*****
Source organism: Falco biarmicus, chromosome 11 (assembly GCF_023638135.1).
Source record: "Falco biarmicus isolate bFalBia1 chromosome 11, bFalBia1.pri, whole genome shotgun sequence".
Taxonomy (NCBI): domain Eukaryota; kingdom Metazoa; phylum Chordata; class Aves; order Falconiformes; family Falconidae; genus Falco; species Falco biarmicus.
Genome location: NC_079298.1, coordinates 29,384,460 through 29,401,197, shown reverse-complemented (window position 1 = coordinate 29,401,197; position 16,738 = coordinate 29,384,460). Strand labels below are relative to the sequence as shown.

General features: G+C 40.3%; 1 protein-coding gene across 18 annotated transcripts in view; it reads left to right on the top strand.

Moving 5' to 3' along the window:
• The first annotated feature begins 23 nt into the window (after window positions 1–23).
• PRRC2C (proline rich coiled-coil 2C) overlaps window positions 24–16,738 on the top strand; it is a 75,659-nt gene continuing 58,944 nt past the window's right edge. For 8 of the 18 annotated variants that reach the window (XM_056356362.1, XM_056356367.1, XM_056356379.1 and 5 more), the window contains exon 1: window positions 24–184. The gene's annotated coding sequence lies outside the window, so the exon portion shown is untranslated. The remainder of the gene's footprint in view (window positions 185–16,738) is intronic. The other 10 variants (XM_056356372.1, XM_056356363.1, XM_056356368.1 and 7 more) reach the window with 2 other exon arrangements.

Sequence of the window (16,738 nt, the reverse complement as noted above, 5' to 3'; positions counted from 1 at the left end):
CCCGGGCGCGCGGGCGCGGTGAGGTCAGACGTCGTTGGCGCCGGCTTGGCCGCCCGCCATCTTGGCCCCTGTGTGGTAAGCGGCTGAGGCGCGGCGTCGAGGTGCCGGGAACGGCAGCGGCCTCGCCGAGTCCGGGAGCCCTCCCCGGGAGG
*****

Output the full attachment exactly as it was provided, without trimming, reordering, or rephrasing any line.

Source organism: Falco biarmicus, chromosome 11 (assembly GCF_023638135.1).
Source record: "Falco biarmicus isolate bFalBia1 chromosome 11, bFalBia1.pri, whole genome shotgun sequence".
Taxonomy (NCBI): domain Eukaryota; kingdom Metazoa; phylum Chordata; class Aves; order Falconiformes; family Falconidae; genus Falco; species Falco biarmicus.
Genome location: NC_079298.1, coordinates 29,384,460 through 29,401,197, shown reverse-complemented (window position 1 = coordinate 29,401,197; position 16,738 = coordinate 29,384,460). Strand labels below are relative to the sequence as shown.

General features: G+C 40.3%; 1 protein-coding gene across 18 annotated transcripts in view; it reads left to right on the top strand.

Moving 5' to 3' along the window:
• The first annotated feature begins 23 nt into the window (after window positions 1–23).
• PRRC2C (proline rich coiled-coil 2C) overlaps window positions 24–16,738 on the top strand; it is a 75,659-nt gene continuing 58,944 nt past the window's right edge. For 8 of the 18 annotated variants that reach the window (XM_056356362.1, XM_056356367.1, XM_056356379.1 and 5 more), the window contains exon 1: window positions 24–184. The gene's annotated coding sequence lies outside the window, so the exon portion shown is untranslated. The remainder of the gene's footprint in view (window positions 185–16,738) is intronic. The other 10 variants (XM_056356372.1, XM_056356363.1, XM_056356368.1 and 7 more) reach the window with 2 other exon arrangements.

Sequence of the window (16,738 nt, the reverse complement as noted above, 5' to 3'; positions counted from 1 at the left end):
CCCGGGCGCGCGGGCGCGGTGAGGTCAGACGTCGTTGGCGCCGGCTTGGCCGCCCGCCATCTTGGCCCCTGTGTGGTAAGCGGCTGAGGCGCGGCGTCGAGGTGCCGGGAACGGCAGCGGCCTCGCCGAGTCCGGGAGCCCTCCCCGGGAGG